In other words, the figure includes all those who have filled in a membership application, whether or not they are ever seen or heard from again. But after two years such “members” are demoted to the status of “unregistered” and their details transferred to an out-of-date contact list. So you can see why there is such a high turnover - despite the leadership straining to maintain the annual rise (to be retained on the ‘registered’ list you only have to say you still want to be a member when a local comrade rings you up).
There is also a comment about “open recruitment” from Jonathan of the SW circulation department: “Comrades will have heard of the ‘net and spear’ approach. The spear relates to those immediate contacts we work with and the net is a more general milieu which we can attract towards us.” You have been warned - don’t get caught in the SWP “net”!
However, the rise in the numbers ‘speared’ has not translated into an increase in membership subscriptions. Quite the opposite: “The registered membership that pays a regular sub to the organisation stands at 40%” (No1). The CC’s financial report in No3 goes into more detail despite the following rider: “Please note that, given the unfortunate propensity for these documents to circulate beyond our ranks, we have given most figures as percentages.”
The leadership notes: “The graph [there is no graph - PM] shows the decline in real (inflation-adjusted) subs income over the last 10 years. We have lost the equivalent of 40% ...” the explanation for this is that new recruits pay far less than the old hands (and presumably, since the greater stress on “open recruitment”, a higher percentage of “members” now pay nothing). “Overall, only about 40% of our registered members paid subs” at the end of 2010. In some areas the proportion is below 30%.
However, the CC is pleased to report that “During the past three years, this long-term decline [in income from subs] has been arrested.” Phew. Yet this does not mean the SWP’s finances are under control. Far from it: “From February 2010 to January 2011 we predict that the monthly deficit will average out at £2,406.” This is clearly unsustainable and we learn it is only managed in the short term by taking out loans and delaying the payment of bills.
The answer? We need to “persuade some of those who have cancelled their subs at some point in the past to restart. This will involve a serious effort to contact members ...”
In IB No2 Dominic from Manchester suggests that the whole elaborate ‘registered membership’ pretence be dropped: “One of the problems we have currently is that there is a reluctance to take people off the membership list. I would like to propose that ... the party reintroduces, and actually uses, the concept of an unregistered member.” At the beginning of every year the “entire membership” should be “placed on the ‘joined but unregistered’ list”.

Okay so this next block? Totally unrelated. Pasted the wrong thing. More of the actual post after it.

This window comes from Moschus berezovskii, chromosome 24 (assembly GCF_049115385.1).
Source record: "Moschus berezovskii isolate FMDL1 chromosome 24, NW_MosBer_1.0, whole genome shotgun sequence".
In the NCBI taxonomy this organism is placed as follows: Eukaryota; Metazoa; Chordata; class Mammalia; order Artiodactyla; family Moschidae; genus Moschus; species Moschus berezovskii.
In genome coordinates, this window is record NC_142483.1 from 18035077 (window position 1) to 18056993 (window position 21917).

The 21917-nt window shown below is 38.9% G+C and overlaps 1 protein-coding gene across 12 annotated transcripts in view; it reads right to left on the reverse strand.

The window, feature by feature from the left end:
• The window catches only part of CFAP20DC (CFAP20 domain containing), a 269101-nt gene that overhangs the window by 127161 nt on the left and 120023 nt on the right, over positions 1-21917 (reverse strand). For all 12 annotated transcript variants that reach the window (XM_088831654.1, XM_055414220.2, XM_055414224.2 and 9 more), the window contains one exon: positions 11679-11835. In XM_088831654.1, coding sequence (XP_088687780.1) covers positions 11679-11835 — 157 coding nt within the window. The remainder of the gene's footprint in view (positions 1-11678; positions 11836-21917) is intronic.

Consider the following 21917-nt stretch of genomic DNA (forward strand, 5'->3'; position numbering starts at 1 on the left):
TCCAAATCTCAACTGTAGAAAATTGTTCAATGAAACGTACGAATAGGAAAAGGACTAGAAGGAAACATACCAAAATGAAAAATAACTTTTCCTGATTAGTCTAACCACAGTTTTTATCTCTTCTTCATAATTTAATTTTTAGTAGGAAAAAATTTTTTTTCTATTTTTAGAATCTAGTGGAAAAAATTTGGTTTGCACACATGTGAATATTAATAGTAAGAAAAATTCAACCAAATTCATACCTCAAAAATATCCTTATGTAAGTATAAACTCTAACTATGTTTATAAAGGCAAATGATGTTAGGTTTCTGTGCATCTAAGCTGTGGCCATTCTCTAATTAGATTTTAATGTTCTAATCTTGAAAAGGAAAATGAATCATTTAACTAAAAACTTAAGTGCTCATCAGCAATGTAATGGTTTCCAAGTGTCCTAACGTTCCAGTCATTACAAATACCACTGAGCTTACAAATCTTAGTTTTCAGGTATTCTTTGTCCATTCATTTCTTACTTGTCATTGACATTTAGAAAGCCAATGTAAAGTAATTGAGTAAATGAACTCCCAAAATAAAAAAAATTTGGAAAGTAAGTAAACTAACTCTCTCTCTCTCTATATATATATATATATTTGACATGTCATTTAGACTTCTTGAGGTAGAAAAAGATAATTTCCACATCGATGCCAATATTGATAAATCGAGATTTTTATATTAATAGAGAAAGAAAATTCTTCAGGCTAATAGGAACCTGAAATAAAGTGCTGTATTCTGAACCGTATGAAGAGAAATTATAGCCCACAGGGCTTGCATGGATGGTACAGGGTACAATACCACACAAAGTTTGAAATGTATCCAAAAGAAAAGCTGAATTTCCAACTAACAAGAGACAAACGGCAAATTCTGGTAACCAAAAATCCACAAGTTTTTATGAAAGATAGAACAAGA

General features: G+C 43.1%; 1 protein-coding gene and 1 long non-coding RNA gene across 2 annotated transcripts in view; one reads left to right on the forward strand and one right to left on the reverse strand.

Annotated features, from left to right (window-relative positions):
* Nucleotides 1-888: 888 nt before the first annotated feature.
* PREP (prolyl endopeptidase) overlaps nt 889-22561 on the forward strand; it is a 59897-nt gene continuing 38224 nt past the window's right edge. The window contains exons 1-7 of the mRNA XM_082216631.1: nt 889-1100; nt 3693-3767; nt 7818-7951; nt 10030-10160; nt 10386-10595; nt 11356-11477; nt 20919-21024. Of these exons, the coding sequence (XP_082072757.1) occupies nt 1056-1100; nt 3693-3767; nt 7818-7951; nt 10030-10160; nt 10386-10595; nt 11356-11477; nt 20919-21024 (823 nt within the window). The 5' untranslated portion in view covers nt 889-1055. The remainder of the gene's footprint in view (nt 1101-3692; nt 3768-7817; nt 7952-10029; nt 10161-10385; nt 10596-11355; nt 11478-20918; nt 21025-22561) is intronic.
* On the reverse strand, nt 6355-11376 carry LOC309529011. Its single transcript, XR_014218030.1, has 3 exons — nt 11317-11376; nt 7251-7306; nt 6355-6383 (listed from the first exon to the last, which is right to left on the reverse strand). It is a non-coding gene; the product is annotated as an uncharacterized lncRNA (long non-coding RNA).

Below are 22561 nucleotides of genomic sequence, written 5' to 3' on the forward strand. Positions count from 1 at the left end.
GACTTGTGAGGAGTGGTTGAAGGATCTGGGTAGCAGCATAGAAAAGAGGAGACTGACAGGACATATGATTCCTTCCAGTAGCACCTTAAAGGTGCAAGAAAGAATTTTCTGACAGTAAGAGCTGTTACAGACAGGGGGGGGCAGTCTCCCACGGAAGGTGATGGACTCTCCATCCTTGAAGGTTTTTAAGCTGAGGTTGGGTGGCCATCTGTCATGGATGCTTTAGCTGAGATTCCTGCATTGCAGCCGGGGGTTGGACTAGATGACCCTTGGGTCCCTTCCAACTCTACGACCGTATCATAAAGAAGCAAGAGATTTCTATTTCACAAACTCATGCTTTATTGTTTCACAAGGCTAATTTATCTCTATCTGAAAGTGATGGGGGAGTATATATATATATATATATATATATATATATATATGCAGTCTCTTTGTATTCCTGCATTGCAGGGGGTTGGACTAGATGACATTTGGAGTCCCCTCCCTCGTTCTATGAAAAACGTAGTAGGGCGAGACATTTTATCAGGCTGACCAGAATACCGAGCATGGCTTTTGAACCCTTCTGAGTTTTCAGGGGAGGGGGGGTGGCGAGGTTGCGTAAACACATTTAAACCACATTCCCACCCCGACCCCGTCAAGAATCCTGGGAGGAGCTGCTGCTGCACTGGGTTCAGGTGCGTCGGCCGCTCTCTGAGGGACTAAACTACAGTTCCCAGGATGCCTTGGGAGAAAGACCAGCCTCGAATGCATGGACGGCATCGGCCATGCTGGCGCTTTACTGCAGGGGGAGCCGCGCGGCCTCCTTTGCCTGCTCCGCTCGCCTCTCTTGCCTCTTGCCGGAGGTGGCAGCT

Dominic is aware that “One of the arguments against this idea is that people will be demoralised by the inevitable reduction in membership figures that this process will entail.” And the CC comes back in No3 to argue just that: “If we had done this last year, when we spoke to 33% of registered members, we would have reduced our registered membership below the number of people actually paying subs. Despite very serious efforts, there were just four districts (out of 45) in which the number of members we contacted reached the number giving money to the party.” It is a very strange revolutionary organisation that is unable even to contact a proportion of its subs-paying “members”.
But the CC mocks the very idea of membership commitment. It states that the subs drive at the start of the year should not be regarded as a “purge” to “whittle the membership down to the hard core of ultra-Leninists ... approaching the subs drive with a view to ‘sorting the wheat from the chaff’ is to start from a negative rather than positive perspective ...”
Jonathan from the circulation department claims that, like SWP membership, the readership of Socialist Worker continues to rise: “We sell an average of 9,800 copies ... a week” and there are “around 4,000 subscriptions”. What is more, “over the last four years sales have been on a steady increase” (No3). However, a later comment seems to contradict this: “... it is possible to substantially increase circulation over the next period ... to move from consolidation to expansion.” I though readership “expansion” was already occurring.
Brian from Leeds gives a useful report of how the sad state of the membership is reflected in one locality: “Core membership, by which I mean those members regularly involved in branch meetings and wider district activity, is around 25% of the total.” There is a further 25%, comprising those “who pay subs and work with us”. The remaining 50%, “the ‘softer’ outer periphery”, are “essentially lapsed” (although they are not “uniformly inert” and some of them may actually pay subs).
Brian continues: “Overall, the quality of theoretical understanding in the organisation is quite poor. And, furthermore, there seems to be an attitude that education and other aspects of consolidation tend to be in conflict with ‘activism’ ... For example, when asked to explain in simple terms the labour theory of value, many leading comrades simply can’t.”
When he began setting up an education programme, Brian remarks that “there were those (usually more experienced members) who wished it well, while predicting its failure”. He advises: “Don’t take the excuse from older members that they know everything about a certain subject, so they need not attend. They are probably lying, but if they are such experts, they should be sharing their expertise with newer comrades.”
“Martin and Anne” (West London) ask: “How is it possible for a party like ours to be smaller after 10 years of political upturn than in the long years of political downturn?” They go on: “We are dogged with the twin problems of weak organisation on the ground on the one hand and strong hierarchical tendencies on the other .... The rank and file have openly been called ‘foot soldiers’ and treated with condescension and/or contempt by our ‘officers’. If the ‘officers’ do attend the odd branch meetings it is in the manner of visiting royalty.”